Australia has been urged by an expert panel to support a referendum which would give a "Voice to the Parliament" for Indigenous people, but with the federal Parliament keeping the power to determine what shape that voice takes, and what powers it holds.
The independent council advising Prime Minister Malcolm Turnbull and Opposition Leader Bill Shorten has adopted the recommendation of a summit of Indigenous leaders at Uluru in May – which called for a referendum to establish a body to advise federal Parliament on Indigenous issues, and made it the sole recommendation of its report.
But the council has argued that it would be up to the Parliament to determine the specific functions of the body via legislation. Indigenous leaders had wanted to keep control over the development of the proposal.
However, the fact the proposal has emerged relatively late in the debate about Indigenous constitutional recognition, and that all other previously discussed options have been abandoned, has added to the caution surrounding the proposal voiced by political leaders on Monday.
A member of the advisory council, Amanda Vanstone, also issued a qualifying statement in the council's report, expressing her reservations about the technicalities of getting the referendum proposal developed in time for a vote in 2018.
The council says the proposed body "should take its structure from legislation enacted by the Parliament".
Legislation "would deal with how the body is to be given an appropriately representative character and how it can properly and most usefully discharge its advisory functions".
"It is not suggested that the body have any kind of veto power," it says.
"It is not the intention of the proposal to limit the legislative power of the Commonwealth Parliament but, rather to provide where such power is exercised in relation to Aboriginal and Torres Strait Islander peoples, they have appropriate input by way of advice and consultation."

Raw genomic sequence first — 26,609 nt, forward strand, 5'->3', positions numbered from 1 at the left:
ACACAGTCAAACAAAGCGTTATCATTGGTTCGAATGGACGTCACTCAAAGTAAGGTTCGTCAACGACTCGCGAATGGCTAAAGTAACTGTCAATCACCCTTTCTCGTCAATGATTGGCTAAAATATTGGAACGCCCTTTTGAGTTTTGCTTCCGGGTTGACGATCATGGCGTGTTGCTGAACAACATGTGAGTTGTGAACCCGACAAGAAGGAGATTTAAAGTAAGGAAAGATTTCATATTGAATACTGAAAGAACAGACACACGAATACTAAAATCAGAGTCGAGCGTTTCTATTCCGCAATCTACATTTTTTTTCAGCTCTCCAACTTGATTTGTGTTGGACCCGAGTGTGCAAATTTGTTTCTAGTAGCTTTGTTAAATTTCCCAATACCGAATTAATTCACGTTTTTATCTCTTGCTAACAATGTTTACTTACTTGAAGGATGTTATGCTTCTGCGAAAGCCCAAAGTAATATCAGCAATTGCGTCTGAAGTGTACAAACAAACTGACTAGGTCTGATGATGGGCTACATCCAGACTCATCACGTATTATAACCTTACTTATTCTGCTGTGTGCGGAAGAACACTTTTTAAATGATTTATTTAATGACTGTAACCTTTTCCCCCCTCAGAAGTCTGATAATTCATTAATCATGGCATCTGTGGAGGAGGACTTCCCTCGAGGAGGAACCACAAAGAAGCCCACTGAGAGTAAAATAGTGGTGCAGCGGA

The Prime Minister reacted cautiously to the recommendation, which he described as a "latecomer" to the debate.
"We do not want to embark – I'm sure none of us do – on some sort of exercise in heroic failure", he said.
"We need to ensure that any changes that are proposed are ones that meet both the expectations of First Australians but also will bring together all Australians because this is a vote of all Australians."
He said he was particularly keen to understand why all the work of previous panels had been dumped.
The new proposal, he said, was "very short on detail, couldn't be shorter on detail in fact, but it is a very big idea. It is a very big new idea".
Mr Shorten said Labor acknowledged the objectives of this report, "including a stronger voice to the Parliament for Aboriginal and Torres Strait Islander people, and a process for treaty and agreement making".
"These are legitimate aspirations – it is the key recommendation of this report and we can't shy away from that fact," he said.
"They are big changes, as the Prime Minister has said. I do not believe they are beyond us."